Millions of manufacturing workers — automotive, farm equipment, aircraft, heavy machinery or other hardware — are exposed to oil-based machining fluids every day. U.S.oil and gasemployment is up 40 percent since the recession began in 2007, with continued growth projected to various degrees depending on the rebound of the world oil market. The implications stretch far beyond the traditional oil and gas industry. All that crude oil is being refined for countless purposes — from gasoline to lubricants to coatings and adhesives.

Walk through a manufacturing plant where some type of oil or lubricant is commonly used as a thin film on parts, and you often find workers wearing two pair of gloves — a typical leather work glove or cut-resistant glove over top of a disposable glove you might use to wash dishes. They wear the disposable glove to keep their hands dry when the oil soaks through the outer glove. It’s a crude attempt to solve a serious problem, even if the workers themselves fail to realize just how serious the hazards may be.

These workers are trying to keep their hands dry and avoid contact with a potentially harmful chemical: oil. They may not realize the oil they encounter every day in the workplace is a chemical — in our experience, most workers do not — but they know it can make their skin dry, red, itchy or worse.

Irritations and allergies, which include contact dermatitis and eczemas, now represent more than 90 percent of occupational skin diseases. Not surprisingly, in 80 percent of those cases, the hands are affected. In 2014, there were 33,600 reported incidences of recordable occupational skin diseases. Some of those diseases may last 5-10 years, potentially forcing workers to change occupations. Oil, like most chemicals, can be absorbed through the skin into the bloodstream after prolonged contact and can cause health effects far more serious than common allergic reactions and irritation.

It all adds up to real costs — an estimated $1 billion  for occupational skin diseases in the U.S. alone.

A growing impact

Even with the explosion of domestic oil production, regulations related to personal protective equipment (PPE) for use with oil-based products are limited. In the absence of regulations, workers typically default to (1) comfort and (2) performance when selecting and donning gloves. Protection is something of an afterthought, which is how we end up with makeshift solutions that ultimately can fall short across the board.

These can be difficult, demanding jobs, and the men and women tasked with them justifiably demand comfort and performance from their gloves. Workers must be able to wear the gloves for an extended period of time, but traditional cotton and leather gloves quickly become saturated with oil. In the absence of an appropriate barrier, traditional work gloves hold that oil against the skin throughout the day and lead to discomfort. That’s why so many workers try disposable gloves underneath, but the same lack of permeability that keeps oil away from the skin locks in heat and sweat, making for a hot, sweaty and uncomfortable solution. Double-gloving also can lead to hand fatigue and slipping, which can cause accidents. Eventually, workers take the gloves off, exposing their hands to harmful materials and risks such as cuts and abrasions, or creating impact or crush injury due to part slippage.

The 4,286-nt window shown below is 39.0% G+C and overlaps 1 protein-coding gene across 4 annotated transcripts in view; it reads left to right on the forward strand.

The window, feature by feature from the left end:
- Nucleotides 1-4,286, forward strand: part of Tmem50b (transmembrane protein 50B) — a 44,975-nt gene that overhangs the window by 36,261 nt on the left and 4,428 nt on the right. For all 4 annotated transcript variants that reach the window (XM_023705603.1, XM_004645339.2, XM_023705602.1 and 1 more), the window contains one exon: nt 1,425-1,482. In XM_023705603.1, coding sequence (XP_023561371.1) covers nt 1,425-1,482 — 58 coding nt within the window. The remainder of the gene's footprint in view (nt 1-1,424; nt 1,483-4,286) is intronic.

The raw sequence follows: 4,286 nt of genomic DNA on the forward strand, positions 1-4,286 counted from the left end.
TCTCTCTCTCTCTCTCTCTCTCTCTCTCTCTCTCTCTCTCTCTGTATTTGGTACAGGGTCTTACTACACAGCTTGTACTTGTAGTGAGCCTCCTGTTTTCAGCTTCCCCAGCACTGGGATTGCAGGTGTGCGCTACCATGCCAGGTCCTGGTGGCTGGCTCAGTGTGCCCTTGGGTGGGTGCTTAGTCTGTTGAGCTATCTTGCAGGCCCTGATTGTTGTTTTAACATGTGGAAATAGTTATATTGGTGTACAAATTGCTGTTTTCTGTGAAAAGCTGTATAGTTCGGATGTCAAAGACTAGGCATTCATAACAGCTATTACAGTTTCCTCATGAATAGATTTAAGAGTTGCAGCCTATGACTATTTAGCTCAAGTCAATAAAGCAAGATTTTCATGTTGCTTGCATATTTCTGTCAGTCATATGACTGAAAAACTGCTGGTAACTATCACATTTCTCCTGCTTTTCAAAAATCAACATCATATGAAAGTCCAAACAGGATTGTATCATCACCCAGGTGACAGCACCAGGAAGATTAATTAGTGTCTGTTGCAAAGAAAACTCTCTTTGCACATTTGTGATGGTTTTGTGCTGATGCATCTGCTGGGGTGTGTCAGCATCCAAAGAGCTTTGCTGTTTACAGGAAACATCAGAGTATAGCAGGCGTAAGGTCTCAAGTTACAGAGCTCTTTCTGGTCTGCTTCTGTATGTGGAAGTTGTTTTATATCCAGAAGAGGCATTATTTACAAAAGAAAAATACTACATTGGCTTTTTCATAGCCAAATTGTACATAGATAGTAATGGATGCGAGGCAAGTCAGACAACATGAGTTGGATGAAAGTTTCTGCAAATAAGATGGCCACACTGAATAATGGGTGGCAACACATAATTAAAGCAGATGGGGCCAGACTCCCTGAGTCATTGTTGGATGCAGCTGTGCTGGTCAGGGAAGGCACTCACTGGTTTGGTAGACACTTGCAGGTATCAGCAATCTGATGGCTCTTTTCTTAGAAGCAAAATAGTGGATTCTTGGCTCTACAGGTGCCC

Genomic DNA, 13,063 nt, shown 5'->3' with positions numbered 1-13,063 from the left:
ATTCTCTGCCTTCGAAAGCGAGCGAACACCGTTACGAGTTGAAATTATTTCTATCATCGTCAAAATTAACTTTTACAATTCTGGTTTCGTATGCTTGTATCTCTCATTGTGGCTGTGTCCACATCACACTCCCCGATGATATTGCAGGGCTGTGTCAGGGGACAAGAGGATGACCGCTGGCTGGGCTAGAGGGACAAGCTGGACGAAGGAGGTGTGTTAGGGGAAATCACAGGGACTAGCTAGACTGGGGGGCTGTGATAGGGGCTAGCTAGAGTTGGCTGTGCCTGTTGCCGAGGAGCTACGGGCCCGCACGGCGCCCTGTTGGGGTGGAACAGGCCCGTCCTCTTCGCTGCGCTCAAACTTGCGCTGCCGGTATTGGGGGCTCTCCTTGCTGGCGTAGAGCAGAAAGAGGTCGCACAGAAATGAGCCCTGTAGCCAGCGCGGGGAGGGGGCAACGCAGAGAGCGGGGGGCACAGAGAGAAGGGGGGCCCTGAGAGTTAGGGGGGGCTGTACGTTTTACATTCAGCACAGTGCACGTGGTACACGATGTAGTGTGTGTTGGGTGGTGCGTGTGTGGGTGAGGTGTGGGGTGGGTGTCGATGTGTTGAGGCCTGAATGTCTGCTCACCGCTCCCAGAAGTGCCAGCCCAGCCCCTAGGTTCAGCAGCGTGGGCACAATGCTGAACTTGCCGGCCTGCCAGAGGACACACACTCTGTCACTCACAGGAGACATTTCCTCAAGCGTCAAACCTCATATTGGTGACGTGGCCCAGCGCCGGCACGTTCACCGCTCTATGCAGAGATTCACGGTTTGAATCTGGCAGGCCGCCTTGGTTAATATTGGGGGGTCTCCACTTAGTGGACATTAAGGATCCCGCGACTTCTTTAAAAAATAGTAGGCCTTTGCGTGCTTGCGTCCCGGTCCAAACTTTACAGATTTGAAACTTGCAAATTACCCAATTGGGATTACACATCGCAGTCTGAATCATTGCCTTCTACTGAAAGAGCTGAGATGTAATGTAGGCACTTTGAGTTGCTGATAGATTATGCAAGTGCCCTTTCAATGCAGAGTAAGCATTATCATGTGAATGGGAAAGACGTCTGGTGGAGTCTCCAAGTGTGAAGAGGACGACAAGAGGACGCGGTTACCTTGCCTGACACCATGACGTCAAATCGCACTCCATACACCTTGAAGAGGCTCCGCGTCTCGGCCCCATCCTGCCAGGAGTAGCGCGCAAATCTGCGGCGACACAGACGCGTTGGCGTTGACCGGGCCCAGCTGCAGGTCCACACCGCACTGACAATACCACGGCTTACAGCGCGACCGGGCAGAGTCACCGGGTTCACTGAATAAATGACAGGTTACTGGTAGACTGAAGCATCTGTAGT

It doesn’t have to be this way.

Technology eliminates the need for compromise

Today’s technologies deliver hand protection solutions that match the industry and application and provide the right balance of comfort, performance and chemical protection. It’s important to remember that different materials offer protection against different types of chemicals, including various oil-based compounds. There are gloves designed specifically to limit permeability in these environments while still providing superior grip, dexterity and comfort. There no longer is a reason to compromise.

Consider those drivers we discussed earlier — comfort and performance. Today’s technologies deliver on both counts while providing much-needed protection against exposure to oil. Consider:

  • Comfort: New, liquid-impermeable, nitrile coatings can keep oil away from the skin while still enabling free movement of the hands and fingers and the dexterity needed to perform occupational tasks.
  • Performance: New materials and contact patterns channel oil away from the surface of the glove to ensure a stronger grip to reduce hand fatigue.

Awareness is critical. Employers and workers today lack a clear understanding of just how dangerous prolonged exposure to oil can be, and that lack of awareness is illustrated in an insufficient approach to hand protection. It’s up to all of us in the PPE and occupational safety industries to better inform and equip organizations with the information and tools necessary to make their workplaces safe for all their employees.

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i “Occupational skin diseases – a neglected occupational health problem” by Dr. Ivan D. Ivanov, Scientist Occupational Health, WHO.